The solution: Choose tomatoes in glass bottles (which do not need resin linings), such as the brands Bionaturae and Coluccio. You can also get several types in Tetra Pak boxes, like Trader Joe's and Pomi.
Budget tip: If your recipe allows, substitute bottled pasta sauce for canned tomatoes. Look for pasta sauces with low sodium and few added ingredients, or you may have to adjust the recipe.
This month, I've shifted my focus from Summer cookout food to something a little more soothing, but amidst a San Francisco Indian Summer, I'm not quite ready to plunge into full-blown Fall fare just yet. So in addition to treasuring those timeless staples, I've also looked for recipes that fall (pardon the pun) right in between those two seasons. One such gem is this slow-cooked dish of chicken with fresh tomatoes.
It incorporates the sunny flavor of Early Girl tomatoes with the reassuring tenderness of chicken braised in its own stock. Lighten it up with skinless chicken breast, swap out the sage for tarragon or basil, or use cherry or heirloom tomatoes instead. The result is a sumptuous main meal that's fantastic over grits, polenta, or mashed potatoes. Savor the in-between moment when you keep reading.
If you belong to the latter camp, I highly recommend this farm-stand tomato recipe; it only requires a few hours before it's totally ready to consume. These pickled tomatoes have a smoky, slightly spicy flavor that comes from cumin, fresh ginger, and jalapeños. The high proportion of olive oil in the base imparts a mild flavor on the tomatoes (although you can play with the proportions for a more pickled taste), and the tomatoes last up to three days when refrigerated. Keep reading to see the recipe with step-by-step photos.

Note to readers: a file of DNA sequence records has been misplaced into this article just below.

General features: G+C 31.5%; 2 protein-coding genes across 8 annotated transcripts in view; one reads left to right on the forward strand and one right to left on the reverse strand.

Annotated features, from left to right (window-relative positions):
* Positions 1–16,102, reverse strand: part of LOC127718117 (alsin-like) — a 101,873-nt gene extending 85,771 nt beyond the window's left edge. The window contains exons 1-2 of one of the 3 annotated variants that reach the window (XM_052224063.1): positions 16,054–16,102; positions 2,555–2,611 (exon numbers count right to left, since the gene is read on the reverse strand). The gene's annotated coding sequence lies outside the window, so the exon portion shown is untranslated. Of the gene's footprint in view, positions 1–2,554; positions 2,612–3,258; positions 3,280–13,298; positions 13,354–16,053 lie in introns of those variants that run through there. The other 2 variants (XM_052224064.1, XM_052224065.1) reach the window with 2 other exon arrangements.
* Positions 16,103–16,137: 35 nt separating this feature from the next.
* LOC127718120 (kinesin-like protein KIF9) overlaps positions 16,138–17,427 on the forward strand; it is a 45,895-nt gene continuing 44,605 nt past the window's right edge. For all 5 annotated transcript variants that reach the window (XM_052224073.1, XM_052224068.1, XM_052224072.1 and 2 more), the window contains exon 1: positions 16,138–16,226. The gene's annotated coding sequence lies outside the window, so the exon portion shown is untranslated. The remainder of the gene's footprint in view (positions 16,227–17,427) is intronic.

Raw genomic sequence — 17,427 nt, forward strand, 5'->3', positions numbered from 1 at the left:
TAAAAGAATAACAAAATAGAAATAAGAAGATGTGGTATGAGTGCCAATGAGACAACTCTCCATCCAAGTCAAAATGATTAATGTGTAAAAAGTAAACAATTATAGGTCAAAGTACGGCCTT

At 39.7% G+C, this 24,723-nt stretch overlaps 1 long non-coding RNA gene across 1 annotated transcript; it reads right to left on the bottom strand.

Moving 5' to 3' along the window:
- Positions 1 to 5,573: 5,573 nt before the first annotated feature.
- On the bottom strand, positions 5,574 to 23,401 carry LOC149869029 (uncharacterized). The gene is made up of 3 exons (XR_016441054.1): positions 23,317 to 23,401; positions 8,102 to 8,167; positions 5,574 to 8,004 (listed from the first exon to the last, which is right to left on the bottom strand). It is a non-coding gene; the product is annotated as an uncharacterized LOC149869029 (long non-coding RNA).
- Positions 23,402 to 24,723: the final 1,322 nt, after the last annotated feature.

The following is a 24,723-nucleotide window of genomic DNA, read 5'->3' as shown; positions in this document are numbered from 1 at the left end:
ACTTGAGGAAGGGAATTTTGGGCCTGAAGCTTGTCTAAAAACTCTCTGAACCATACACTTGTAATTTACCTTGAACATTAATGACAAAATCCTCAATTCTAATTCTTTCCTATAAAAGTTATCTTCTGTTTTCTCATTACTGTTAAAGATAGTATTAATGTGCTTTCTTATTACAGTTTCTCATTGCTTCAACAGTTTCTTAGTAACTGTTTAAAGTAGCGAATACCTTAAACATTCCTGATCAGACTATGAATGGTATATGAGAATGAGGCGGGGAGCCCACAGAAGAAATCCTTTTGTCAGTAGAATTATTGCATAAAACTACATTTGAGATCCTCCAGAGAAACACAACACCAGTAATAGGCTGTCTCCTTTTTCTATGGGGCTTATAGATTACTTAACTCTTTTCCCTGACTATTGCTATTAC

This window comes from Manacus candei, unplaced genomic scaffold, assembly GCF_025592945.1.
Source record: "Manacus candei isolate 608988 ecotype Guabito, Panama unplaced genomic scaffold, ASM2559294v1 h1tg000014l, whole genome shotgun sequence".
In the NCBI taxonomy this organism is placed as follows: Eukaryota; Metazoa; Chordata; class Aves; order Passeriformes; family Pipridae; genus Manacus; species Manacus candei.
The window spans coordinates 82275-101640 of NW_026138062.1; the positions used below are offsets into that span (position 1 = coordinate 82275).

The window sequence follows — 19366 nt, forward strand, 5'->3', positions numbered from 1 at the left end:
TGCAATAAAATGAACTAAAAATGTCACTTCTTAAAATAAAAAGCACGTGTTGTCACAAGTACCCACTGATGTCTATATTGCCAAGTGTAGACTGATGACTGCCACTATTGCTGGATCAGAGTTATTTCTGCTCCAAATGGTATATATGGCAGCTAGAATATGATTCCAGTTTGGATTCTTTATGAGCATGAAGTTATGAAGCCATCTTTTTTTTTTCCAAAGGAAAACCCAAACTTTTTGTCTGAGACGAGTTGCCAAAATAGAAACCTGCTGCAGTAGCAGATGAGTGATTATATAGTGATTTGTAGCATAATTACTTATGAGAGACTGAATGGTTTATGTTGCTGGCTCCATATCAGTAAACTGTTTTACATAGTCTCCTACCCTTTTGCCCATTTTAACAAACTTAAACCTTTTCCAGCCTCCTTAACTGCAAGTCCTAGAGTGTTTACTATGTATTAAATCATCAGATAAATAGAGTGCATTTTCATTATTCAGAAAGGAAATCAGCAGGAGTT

This season, I made it a priority to educate myself on the basics of canning, pickling, fermenting, and food preserving. Thankfully, I was able to put my knowledge to work when I finally confronted a boiling-water canner and my Ball Complete Book of Home Preserving. My parting thoughts after this first brush with home canning? It's not as hard as it sounds, and once you get the rhythm of it, it can be well worth the effort. My advice for those new to jarring: start with a project, such as this one, that isn't too complicated. To see how I canned whole tomatoes in their own juice, keep reading.
I sliced up a basket full of fresh tomatoes, placed them in my colander, and salted away. After 20 minutes, the tomatoes had lost a fair amount of water, and with that most of the salt as well. The result was just as Jamie Oliver promised: a more intense tomato flavor that wasn't overly salted. Of course, assembling a caprese with these flavorful tomatoes, burrata mozzarella and a variety of basil fresh from my garden was a piece of cake. I can't wait to use the same technique for my next batch of bruschetta — or even a simple garden salad. Don't be scared of a little extra salt to bring out even more flavor; keep reading for the recipe.
Source: Flickr User nimTake the Quiz
They range from the hefty, irregularly shaped, explosively juicy cherokee purple to the tiny, tart, and firm green zebra. Because heirloom tomato cultivars come in early-, mid-, and late-season varieties, pay attention to what's available at your local market that day. Generally speaking, select tomatoes that are firm, heavy for their size, and free of any open cracks or wounds. For ideas on how to cook with them, read more